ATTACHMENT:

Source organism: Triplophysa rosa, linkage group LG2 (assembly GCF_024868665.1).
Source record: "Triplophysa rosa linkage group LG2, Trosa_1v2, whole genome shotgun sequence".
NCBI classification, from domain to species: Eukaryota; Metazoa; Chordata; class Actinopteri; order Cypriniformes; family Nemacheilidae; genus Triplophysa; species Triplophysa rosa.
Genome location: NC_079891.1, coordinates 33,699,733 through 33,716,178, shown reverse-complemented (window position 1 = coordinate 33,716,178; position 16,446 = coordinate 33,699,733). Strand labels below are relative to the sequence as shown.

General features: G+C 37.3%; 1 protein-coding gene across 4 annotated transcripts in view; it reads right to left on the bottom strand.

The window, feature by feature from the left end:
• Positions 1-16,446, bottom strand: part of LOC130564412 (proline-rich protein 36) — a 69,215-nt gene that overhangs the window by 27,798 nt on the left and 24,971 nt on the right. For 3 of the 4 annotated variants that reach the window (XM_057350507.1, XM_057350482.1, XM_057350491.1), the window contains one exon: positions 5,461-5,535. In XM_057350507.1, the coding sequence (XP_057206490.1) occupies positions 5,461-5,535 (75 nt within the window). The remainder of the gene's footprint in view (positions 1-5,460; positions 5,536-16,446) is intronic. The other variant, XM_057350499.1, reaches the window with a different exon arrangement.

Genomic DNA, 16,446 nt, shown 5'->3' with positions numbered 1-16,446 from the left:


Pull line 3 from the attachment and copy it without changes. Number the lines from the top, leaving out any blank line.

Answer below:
NCBI classification, from domain to species: Eukaryota; Metazoa; Chordata; class Actinopteri; order Cypriniformes; family Nemacheilidae; genus Triplophysa; species Triplophysa rosa.